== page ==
Dan Keighran's veteran story

Daniel (Dan) Keighran joined the Australian Army on 5 December 2000. After completing recruit and initial employment training, he was posted to 6th Battalion, The Royal Australian Regiment (6 RAR).

While serving with 6 RAR, Dan deployed to Rifle Company Butterworth, Malaysia, in 2001 and 2004; Timor-Leste (East Timor) in 2003-04; Iraq in 2006; and Afghanistan in 2007 and 2010.

On 24 August 2010, during his second Afghanistan deployment, Dan was part of an Afghan and Australian fighting patrol engaged by a numerically superior and coordinated enemy force near the village of Derapet in the Uruzgan province of Afghanistan. For his actions on this day, Dan was subsequently awarded the Victoria Cross for Australia.

During a 3.5 hour engagement, Dan repeatedly exposed himself to heavy enemy fire to help in target identification and the treatment and clearance of one of his wounded comrades. He recalled assessing the risk before undertaking his action and says, "I don't think what I did was really brave. It was what was required at the time".

Dan attained the rank of corporal and remains an active member of the Army Reserve.

Army veteran


Defining courage

Look, courage to me is, for everyone, a little bit different. There is physical courage and there is also the courage to come forward when something is not going quite right and to stand up when everyone else may be going the opposite way and say "No, hang on, that"s not quite right".

So there are two forms of courage I suppose and for me being in Defence, I suppose, the physical courage or that aspect of it is easier to explain because it"s pretty straightforward. When you do something on the battlefield, it can be observed and people recognise when that goes down.

VC action

I was awarded the Victoria Cross for actions on 24 August, 2010 in Afghanistan in a village called Derapet, Uruzgan province and it was for a three and a half hour firefight contact and during the course of that operation one of my mates was wounded, he took a round to the left hand shoulder.

It was at the point when we were pretty much outnumbered, we were about 40 people strong on the ground and we were facing well over 100 Taliban fighters and my actions I suppose, you know I had no other courses of action available to me or that"s how I saw it, so I drew fire onto myself to enable them to, one, to work on the casualty and, two, to potentially identify targets to help assist in targeting them as I drew fire away from the guys treating him. I did this numerous times and I was awarded, or was nominated for Australia"s highest military honour.

Assessing the risk

Well that"s a tough one because I reflect on that often and it was necessary, I felt I had no other courses of action available to me at that point of time. I certainly wouldn"t recommend people doing it, however for me, you know, it was a conscious decision of, well, this is how I justified it.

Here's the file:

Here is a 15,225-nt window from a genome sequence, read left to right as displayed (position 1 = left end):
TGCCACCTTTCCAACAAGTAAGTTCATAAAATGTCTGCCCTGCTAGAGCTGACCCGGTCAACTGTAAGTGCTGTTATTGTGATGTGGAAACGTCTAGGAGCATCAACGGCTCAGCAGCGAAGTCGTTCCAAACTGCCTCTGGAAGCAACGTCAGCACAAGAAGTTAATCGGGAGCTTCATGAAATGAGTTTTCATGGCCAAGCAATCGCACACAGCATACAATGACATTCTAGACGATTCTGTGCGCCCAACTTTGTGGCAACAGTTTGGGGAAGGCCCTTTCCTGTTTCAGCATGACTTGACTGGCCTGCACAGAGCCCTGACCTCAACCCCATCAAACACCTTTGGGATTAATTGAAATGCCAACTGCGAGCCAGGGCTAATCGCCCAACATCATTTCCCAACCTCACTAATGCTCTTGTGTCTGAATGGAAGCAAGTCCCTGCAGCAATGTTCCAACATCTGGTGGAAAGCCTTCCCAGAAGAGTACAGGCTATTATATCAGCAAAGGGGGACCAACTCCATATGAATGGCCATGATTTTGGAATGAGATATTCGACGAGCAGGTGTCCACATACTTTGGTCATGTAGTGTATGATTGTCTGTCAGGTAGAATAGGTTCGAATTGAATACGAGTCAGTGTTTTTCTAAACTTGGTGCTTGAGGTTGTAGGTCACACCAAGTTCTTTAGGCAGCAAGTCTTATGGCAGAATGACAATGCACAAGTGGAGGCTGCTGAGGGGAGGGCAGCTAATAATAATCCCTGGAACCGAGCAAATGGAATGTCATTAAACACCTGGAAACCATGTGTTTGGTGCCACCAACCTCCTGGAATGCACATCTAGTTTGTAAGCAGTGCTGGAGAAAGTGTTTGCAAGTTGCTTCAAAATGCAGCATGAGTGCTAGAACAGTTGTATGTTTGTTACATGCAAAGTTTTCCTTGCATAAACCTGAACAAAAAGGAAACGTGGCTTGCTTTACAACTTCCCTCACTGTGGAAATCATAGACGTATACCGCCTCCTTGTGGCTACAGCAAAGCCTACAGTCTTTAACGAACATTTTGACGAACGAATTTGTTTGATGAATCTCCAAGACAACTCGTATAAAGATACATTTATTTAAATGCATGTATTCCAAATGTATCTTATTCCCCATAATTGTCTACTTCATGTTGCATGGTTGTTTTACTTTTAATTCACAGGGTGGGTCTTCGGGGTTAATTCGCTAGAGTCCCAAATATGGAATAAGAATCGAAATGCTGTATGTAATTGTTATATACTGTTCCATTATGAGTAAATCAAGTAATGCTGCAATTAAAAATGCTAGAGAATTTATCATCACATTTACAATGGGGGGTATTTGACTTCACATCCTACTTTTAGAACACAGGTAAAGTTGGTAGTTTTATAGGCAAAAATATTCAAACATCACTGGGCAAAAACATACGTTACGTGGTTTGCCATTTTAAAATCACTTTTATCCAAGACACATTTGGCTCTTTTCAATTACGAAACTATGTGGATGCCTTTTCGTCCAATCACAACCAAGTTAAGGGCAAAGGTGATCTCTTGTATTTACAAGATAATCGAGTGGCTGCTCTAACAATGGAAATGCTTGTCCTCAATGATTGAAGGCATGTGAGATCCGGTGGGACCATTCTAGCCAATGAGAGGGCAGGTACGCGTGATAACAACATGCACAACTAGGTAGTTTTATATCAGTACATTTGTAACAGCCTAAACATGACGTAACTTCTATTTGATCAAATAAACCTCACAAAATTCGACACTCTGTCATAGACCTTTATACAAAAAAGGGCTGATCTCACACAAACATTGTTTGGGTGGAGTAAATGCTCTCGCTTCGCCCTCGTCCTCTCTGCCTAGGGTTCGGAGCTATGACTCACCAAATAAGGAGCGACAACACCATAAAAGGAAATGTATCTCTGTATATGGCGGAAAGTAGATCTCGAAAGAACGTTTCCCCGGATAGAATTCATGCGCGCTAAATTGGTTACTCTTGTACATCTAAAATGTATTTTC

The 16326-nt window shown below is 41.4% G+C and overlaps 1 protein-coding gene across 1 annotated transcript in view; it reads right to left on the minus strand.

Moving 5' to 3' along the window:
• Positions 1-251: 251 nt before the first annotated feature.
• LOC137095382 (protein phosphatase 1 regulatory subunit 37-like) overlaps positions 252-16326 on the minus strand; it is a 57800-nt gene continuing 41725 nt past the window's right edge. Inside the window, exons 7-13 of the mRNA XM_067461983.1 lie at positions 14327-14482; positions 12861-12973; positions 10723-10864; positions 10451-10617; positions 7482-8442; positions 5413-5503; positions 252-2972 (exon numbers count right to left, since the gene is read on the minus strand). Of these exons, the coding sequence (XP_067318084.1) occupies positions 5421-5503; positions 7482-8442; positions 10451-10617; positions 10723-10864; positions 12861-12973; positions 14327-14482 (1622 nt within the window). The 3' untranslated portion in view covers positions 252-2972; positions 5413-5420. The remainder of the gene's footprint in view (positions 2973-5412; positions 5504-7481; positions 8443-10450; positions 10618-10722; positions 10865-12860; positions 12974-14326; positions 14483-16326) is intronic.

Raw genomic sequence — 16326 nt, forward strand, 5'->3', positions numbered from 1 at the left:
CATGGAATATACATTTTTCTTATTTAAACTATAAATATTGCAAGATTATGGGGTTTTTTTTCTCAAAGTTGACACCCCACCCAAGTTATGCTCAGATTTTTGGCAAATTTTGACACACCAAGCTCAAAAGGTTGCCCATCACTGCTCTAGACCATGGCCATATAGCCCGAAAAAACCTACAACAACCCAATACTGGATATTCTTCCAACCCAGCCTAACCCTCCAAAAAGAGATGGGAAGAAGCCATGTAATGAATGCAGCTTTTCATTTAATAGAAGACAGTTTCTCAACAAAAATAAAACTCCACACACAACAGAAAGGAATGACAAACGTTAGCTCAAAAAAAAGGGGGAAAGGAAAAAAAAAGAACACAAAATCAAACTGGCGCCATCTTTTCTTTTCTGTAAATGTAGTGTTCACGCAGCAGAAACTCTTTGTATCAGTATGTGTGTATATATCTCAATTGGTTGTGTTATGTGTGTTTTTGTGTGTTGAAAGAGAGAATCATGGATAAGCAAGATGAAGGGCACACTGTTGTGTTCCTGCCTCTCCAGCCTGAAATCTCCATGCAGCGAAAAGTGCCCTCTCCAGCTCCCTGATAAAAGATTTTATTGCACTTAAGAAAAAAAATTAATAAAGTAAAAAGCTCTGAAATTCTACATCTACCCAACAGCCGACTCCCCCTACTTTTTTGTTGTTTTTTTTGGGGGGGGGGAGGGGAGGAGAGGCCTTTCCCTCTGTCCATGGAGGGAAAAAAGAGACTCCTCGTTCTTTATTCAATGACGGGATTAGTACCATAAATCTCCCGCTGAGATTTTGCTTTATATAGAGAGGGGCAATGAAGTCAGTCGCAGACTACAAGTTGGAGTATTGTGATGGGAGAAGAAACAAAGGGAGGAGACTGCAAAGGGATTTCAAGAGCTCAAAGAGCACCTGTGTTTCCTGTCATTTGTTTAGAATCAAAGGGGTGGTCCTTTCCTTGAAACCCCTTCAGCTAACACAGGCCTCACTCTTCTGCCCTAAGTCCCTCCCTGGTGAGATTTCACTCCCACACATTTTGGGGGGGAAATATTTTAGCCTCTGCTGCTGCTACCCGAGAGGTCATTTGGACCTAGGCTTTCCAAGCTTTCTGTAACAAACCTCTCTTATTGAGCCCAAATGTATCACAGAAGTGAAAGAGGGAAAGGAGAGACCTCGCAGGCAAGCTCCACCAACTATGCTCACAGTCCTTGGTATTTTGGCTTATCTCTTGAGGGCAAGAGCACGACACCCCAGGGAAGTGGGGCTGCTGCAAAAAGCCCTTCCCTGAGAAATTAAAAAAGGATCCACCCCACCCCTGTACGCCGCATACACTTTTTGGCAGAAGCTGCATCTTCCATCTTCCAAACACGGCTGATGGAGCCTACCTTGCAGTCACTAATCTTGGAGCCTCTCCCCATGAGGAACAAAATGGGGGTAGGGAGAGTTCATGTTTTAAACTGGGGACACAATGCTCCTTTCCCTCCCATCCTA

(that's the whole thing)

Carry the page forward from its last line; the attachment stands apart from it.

I had a helicopter coming in to pick up my mate already, I had qualified medics in my team around me who could look after me if something happened to me and I had plates, ballistic plates, front and back, and I hoped that if I got hit I"d get hit in the plate rather than actually hit me, so it was a decision based on those things, it wasn"t just this is what I am going to do, so it was a thought process and a plan even though it did occur really quickly before I did what I did. So bravery for me, I don"t really think what I did was really brave, it was what was required at the time.

A team effort

You know, we didn"t obviously seek out these awards. It"s great that the members of your team or your peers essentially nominate you for this and it"s gone through all the process all the way to the Queen and back before it"s awarded but it is, every day is I suppose is a challenge with it.

For me it"s not my natural environment but it is expected and it would be, for me I think it would be, reflecting back, you know, considering that we lost someone in that particular battle as well, disrespectful to not, you know, to continue forward and to keep, not just what, you know, my team did but what the rest of them did that day and make people aware of what they did, I think that"s an important part of being a VC recipient.


I suppose meeting meeting people that I would never in a million years get a chance to meet so, you know, I could start name dropping but, you know, to see the Queen, people like that you'd never, I would never have had an opportunity to meet her without this. So, I mean, that's been certainly an interesting experience, extremely humbled, humbling and honoured to be able to do that.

Anzac Day and Remembrance Day

I've been told a few times from different reporters that, you know, events like Anzac Day and Remembrance Day are dying out but for me, who was lucky enough this year to attend the 99th anniversary or commemoration, I should say, of the landing at Gallipoli, to see some 40,000 people at the Australian War Memorial.

I can say that it is well and truly alive and to see continued support from the younger generation, I think that's, you know, that is such a positive thing and going forward and seeing more of the kids, grandkids wearing their fathers or grandfather's medals, I think that's where the direction is heading, as it as it always has, so, that'd be good thing to see in the future.

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DVA (Department of Veterans' Affairs) ( ), Dan Keighran's veteran story, DVA Anzac Portal, accessed 23 June 2024, https://anzacportal.dva.gov.au/stories/oral-histories/dan-keighrans-story
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